Standing Rock: A Warm Welcome
When I heard the Governor of North Dakota was going to forcefully evict water protectors from reservation land on December 5th, I knew where I needed to be: Standing Rock. I’m in the process of moving from San Francisco to Hawai’i, have a bunch of cold weather gear I no longer need, and know just the people to donate to – our water protectors.
There are, of course, other reasons. As an environmentalist, and civic minded individual, this seems like a grave issue. We all agree, we’ve wronged the Native Americans in the past. Now, a Texas-based natural gas operator by the name of Energy Transfer Partners, is about to, bulldoze over their sacred burial grounds, and endanger drinking water as well wildlife up and down the Missouri. Our own government’s response, feeble at best. Why isn’t mainstream media covering this issue? Why isn’t there more social media coverage, live from Standing Rock? If the issue is more involved, please educate me.
If we don’t stand up for the oppressed, that is the snowball, that leads to everyone else’s oppression.
My news sources on this matter have been limited to the occasional re-share and re-tweet, a handful of activist groups, and The Young Turks (kudos to them on their coverage.) On the heels of the recent US election, and its surprise outcome, this seems like the second time in a handful of months our media is failing us. I wanted to, I needed to, learn more.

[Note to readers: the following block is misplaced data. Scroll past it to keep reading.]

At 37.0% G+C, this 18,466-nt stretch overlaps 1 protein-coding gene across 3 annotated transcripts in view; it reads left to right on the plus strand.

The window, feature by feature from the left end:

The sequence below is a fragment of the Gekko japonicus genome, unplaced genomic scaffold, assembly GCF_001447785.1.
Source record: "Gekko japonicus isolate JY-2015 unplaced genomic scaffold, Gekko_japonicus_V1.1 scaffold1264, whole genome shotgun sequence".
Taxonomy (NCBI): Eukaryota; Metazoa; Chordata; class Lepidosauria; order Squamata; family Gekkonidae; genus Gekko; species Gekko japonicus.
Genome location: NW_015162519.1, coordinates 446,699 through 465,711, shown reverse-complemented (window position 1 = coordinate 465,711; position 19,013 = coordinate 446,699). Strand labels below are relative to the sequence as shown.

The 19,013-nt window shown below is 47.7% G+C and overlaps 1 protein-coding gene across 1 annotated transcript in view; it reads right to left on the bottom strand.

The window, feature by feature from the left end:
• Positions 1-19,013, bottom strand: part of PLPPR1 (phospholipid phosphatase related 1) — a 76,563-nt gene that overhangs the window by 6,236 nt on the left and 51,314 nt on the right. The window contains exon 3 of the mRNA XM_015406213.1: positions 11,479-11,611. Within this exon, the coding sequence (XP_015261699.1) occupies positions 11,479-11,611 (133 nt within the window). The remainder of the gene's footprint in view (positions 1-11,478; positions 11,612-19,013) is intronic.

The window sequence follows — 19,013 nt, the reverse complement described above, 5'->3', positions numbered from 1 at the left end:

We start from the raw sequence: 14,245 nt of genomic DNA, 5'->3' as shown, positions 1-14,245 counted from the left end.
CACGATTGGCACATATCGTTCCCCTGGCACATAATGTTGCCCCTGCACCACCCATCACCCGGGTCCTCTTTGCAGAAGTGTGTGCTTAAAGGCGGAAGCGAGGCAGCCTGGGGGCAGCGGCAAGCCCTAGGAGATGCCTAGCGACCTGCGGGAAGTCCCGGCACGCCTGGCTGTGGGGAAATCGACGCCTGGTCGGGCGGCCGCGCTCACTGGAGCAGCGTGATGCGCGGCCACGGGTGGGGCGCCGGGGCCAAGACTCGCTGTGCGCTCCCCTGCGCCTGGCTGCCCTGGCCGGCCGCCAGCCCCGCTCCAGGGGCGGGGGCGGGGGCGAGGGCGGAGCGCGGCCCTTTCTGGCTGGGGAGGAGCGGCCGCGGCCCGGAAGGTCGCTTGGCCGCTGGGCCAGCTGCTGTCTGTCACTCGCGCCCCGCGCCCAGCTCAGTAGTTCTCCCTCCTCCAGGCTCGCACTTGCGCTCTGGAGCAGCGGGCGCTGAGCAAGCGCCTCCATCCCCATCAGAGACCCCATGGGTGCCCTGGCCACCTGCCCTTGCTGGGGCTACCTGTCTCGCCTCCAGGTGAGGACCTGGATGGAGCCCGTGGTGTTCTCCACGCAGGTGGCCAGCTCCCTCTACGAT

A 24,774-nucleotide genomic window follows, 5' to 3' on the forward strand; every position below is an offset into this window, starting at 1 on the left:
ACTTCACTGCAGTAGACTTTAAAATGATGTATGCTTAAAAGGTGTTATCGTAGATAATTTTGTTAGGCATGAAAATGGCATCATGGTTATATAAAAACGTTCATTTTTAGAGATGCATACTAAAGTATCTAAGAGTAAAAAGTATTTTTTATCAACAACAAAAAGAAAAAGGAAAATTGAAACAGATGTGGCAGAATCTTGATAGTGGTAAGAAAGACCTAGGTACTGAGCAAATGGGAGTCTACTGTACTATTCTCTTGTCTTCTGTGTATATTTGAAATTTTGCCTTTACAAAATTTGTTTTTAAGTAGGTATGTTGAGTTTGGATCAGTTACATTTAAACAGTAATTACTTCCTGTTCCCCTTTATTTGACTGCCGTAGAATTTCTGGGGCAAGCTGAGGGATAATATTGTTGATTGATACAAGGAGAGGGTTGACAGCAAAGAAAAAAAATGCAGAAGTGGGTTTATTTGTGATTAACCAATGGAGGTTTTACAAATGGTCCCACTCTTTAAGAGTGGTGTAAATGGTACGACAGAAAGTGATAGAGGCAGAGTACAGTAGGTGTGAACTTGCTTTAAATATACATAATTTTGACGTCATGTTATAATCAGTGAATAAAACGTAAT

Now that I’m at Standing Rock, let me start off with the easy ones – it’s cold here, really cold. Electronics refuse to work. Temperatures dropped to -5ºF last night, and with the wind, gusts up to 50mph, feels more like -30ºF. With a snow storm now upon us, I guess that makes it a blizzard. I want to say, this all pertains to outdoor conditions – indoors we’re cozy and warm – except when you’re camping, very little distinction. Exposed skin immediately turns frost byte. iPhones, Macs, portable Satellite Internet units, all spontaneously shut off, their own form of protest.
I did promise myself I would share my experiences here on the ground, and so, bring these gizmos back to life, I must. With a combination of sleeping bags, hand warmers, propane heaters, and a U-Haul, on the eve of Day 3, I seem to have a working, connected setup.
The welcome here at Standing Rock has been incredibly warm. In my mind, as I tried to mentally ready myself for this trip, I likened this to burning man -camping in extreme conditions, for an especially good cause. What I’ve found on the ground, so much more.
A morning walk around camp, reveals the true diversity. From the 300+ Native American tribes – the largest assembly ever recorded – to pastors, to Prius owners, to the LGBT and Transgender community, to Alternative Energy supporters. All people are represented, and welcome here.
The very first person I meet, coincidentally from Maui. I comment on her hat, asked for a photo op in front of Big Dome. She graciously obliges, adding she herself is a photograpgher. Only afterwards does she tell me she’s just been released from the hospital – pneumonia – and is now looking for a ride to Minneapolis to fly home. Noted, don’t get sick out here.